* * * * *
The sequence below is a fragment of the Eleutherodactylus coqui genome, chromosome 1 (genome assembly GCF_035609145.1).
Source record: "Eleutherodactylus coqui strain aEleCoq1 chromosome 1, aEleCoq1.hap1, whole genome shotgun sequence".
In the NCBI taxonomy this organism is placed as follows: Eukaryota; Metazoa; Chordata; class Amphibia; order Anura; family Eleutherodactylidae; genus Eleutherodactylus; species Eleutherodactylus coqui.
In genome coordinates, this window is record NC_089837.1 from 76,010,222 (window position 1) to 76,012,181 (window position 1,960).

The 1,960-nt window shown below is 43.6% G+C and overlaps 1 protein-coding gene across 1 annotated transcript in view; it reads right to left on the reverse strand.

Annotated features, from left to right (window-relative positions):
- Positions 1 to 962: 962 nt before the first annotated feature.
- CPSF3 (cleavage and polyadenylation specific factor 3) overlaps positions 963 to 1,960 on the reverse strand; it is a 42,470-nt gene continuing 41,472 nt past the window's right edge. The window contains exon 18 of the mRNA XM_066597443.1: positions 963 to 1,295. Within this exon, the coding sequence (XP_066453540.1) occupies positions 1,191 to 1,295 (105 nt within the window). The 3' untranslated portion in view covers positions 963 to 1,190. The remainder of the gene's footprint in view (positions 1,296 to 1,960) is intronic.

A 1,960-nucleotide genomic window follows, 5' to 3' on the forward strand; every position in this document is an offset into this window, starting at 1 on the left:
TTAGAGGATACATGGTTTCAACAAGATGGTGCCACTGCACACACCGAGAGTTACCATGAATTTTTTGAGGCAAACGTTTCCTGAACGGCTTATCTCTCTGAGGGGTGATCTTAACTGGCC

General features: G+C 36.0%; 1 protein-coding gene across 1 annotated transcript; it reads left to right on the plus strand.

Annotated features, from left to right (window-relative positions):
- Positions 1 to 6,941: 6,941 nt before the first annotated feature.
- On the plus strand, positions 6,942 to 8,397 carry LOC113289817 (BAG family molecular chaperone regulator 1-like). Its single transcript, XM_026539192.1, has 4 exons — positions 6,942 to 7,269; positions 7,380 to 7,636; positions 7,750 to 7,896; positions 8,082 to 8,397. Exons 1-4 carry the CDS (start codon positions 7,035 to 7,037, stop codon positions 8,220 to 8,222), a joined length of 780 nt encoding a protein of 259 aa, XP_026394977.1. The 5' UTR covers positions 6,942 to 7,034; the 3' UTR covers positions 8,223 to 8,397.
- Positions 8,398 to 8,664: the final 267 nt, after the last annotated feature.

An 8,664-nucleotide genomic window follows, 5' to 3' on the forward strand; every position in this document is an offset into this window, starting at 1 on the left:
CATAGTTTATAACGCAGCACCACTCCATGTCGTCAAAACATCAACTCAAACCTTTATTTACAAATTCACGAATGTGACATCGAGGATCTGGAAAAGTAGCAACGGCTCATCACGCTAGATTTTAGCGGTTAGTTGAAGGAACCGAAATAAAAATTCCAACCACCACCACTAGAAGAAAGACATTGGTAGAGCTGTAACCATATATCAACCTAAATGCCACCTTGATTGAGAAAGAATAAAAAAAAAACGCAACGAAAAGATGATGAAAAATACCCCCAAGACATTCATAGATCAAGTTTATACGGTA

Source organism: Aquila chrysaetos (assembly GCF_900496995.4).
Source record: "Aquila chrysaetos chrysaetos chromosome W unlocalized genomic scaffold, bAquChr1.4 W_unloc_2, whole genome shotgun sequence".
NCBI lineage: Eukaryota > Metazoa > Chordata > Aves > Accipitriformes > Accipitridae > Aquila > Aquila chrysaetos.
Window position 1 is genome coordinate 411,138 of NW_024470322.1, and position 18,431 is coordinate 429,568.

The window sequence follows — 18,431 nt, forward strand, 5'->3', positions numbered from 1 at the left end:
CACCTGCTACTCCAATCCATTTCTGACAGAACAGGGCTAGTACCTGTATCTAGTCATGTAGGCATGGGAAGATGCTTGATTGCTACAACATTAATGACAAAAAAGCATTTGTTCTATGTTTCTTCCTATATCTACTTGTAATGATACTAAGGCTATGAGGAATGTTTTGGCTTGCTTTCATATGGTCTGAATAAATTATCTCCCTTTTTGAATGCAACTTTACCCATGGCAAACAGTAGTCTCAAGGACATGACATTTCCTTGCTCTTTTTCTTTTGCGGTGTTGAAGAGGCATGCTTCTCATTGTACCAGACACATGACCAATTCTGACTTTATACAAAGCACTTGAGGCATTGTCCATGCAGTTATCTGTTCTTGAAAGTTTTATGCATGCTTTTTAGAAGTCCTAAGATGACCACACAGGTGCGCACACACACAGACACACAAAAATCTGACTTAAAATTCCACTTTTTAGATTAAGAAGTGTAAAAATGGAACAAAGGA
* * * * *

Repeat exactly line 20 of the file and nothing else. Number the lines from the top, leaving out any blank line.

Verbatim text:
NCBI lineage: Eukaryota > Metazoa > Chordata > Aves > Accipitriformes > Accipitridae > Aquila > Aquila chrysaetos.